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Breonna Taylor: Grand juror says homicide charges were not offered to jury



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A grand juror in the Breonna Taylor case has said the jury was not given the opportunity to consider homicide charges against the Kentucky police officers involved in the killing.

Ms Taylor, a 26-year-old black emergency room technician, was shot six times when three plain clothes police officers burst into her apartment during a “no-knock” drug warrant in Louisville on March 13.

In the statement, the anonymous juror said the state’s Attorney General only presented the grand jury with wanton endangerment charges to be considered against one officer.

A judge permitted the juror to release the statement, stating that it was in the public interest.

On 23 September the jury charged officer Brett Hankison with wanton endangerment for firing into a neighbour’s apartment. Two other officers who were involved have not been charged.

The ruling reignited Black Lives Matter protests in Louisville against police misconduct and racial inequality.

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After the juror’s statement was released, Kentucky Attorney General Daniel Cameron tweeted that he stood by his department’s work, and would not be appealing against the judge’s ruling.

“Indictments obtained in the absence of sufficient proof under the law do not stand up and are not fundamentally fair to anyone,” he said.

In response Ben Crump, the lawyer representing Ms Taylor’s family, accused Mr Cameron of misrepresenting facts to the jury.

The juror’s revelation came as one of the officers involved in the shooting insisted that Ms Taylor’s death had “nothing to do with race”.

Sergeant Jonathan Mattingly said that the 26-year-old’s death was a tragedy but that it was “not relatable” to other police killings of unarmed black Americans, such as George Floyd and Ahmaud Arbery.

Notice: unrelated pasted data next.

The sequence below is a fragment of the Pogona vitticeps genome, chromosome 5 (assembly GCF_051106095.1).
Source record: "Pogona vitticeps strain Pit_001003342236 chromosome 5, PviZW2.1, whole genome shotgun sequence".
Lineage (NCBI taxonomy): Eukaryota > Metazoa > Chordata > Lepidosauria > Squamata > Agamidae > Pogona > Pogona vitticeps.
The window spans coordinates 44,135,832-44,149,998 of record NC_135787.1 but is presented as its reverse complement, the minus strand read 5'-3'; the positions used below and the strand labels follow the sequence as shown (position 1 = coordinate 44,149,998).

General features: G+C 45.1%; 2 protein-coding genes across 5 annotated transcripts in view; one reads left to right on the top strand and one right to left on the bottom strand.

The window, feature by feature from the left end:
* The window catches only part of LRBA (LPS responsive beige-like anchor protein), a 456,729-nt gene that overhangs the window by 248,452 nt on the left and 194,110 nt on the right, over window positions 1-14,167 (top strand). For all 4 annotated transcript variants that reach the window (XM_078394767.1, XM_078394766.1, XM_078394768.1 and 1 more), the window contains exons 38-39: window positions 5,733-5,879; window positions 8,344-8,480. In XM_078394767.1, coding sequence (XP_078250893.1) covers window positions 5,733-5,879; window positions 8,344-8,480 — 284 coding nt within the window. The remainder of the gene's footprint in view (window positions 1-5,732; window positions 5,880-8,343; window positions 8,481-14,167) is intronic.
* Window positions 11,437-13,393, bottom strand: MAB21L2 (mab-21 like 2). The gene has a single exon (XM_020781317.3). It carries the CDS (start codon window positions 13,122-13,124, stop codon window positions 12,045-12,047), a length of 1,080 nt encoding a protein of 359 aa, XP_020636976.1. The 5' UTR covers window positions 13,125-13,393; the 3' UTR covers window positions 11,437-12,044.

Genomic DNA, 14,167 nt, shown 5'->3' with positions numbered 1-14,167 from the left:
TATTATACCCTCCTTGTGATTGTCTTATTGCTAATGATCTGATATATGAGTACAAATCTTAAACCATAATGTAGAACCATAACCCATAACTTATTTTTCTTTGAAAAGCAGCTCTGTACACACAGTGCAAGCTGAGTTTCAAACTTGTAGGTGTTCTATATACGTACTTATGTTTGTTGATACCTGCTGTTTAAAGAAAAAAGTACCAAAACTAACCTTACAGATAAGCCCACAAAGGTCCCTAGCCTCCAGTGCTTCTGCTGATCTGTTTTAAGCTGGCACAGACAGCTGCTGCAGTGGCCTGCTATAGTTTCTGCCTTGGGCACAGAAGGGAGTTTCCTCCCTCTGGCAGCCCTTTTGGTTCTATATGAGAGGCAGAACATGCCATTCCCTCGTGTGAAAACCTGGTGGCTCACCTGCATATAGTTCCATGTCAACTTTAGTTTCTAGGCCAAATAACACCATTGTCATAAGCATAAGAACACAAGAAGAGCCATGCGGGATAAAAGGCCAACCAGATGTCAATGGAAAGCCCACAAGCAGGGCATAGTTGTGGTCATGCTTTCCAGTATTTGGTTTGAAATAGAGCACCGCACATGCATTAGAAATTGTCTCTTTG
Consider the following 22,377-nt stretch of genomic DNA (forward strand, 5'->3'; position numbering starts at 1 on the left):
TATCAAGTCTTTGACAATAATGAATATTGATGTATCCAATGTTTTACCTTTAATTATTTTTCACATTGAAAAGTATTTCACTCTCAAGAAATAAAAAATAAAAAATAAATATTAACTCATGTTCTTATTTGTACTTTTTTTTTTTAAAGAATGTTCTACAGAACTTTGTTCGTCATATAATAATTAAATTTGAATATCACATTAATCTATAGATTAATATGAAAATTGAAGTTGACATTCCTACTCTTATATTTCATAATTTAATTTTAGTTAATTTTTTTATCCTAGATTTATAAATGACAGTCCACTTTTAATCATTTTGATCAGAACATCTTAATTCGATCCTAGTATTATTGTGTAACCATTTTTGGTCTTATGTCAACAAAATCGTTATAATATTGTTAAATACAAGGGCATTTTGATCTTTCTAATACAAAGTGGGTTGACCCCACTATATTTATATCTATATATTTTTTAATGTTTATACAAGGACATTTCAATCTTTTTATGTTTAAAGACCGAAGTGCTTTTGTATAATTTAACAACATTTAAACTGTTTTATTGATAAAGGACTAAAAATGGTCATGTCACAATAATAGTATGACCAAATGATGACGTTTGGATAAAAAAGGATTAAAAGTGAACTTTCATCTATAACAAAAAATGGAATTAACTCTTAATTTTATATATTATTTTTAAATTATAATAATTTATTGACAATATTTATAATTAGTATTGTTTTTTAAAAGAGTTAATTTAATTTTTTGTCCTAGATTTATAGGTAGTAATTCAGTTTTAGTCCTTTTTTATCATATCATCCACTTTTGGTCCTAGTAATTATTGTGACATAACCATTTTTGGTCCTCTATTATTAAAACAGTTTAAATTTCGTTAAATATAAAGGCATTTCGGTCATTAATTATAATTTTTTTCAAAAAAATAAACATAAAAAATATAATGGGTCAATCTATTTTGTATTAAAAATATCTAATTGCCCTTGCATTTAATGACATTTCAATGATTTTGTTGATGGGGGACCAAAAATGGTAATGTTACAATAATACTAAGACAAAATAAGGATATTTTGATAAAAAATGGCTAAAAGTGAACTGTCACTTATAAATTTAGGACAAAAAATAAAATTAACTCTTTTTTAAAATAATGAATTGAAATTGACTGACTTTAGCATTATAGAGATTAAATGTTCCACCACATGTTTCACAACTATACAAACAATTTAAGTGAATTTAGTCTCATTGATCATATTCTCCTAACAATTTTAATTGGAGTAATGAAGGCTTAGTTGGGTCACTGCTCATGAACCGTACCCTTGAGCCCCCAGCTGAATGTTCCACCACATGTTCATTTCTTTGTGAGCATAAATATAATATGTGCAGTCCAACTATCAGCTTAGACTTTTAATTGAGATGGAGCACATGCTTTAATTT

“This is not us going, hunting somebody down. This is not kneeling on a neck. It’s nothing like that,” he told ABC News and the Courier Journal.

Officers Hankison, Mattingly and Myles Cosgrove stormed Ms Taylor’s Louisville home shortly after midnight on March 13.

They opened fire after Ms Taylor’s boyfriend Kenneth Walker fired what he described as a “warning shot” because the officers did not announce themselves.

(Getty Images)

Ms Taylor was shot six times in the exchange. Her death prompted demonstrations in Louisville for more than 100 days.

Sgt Mattingly said protests and public anger over the case could have been avoided if the Louisville mayor and police officials corrected “misinformation” sooner.

“It’s been excruciating. When you have the truth right there in your hands and everything else is getting crammed around you, it’s frustrating,” he said.

“This is a point where we were doing our job, we gave too much time when we go in, I get shot, we returned fire,” Mattingly said.

Officer charged over Breonna Taylor shooting pleads not guilty

Mattingly and Myles Cosgrove are still with the police department and have been placed on administrative reassignment.

Convictions for police officers in such cases are rare. About 1,000 people are shot and killed by law enforcement in the US each year. Only about eight officers a year are arrested and charged with murder or manslaughter for such killings.

According to the Washington Post, black Americans are more than twice as likely to be shot and killed by police as white Americans.

Mattingly prompted further public furore in September when he claimed that he and the other officers did the “legal, moral and ethical thing that night” in an e-mail sent to more than 1,000 of his fellow LMPD officers.

“It’s sad how the good guys are demonised, and the criminals are canonised,” he wrote.

The interview by ABC News and Louisville’s Courier Journal will air on ABC’s Good Morning America at 7am Wednesday.

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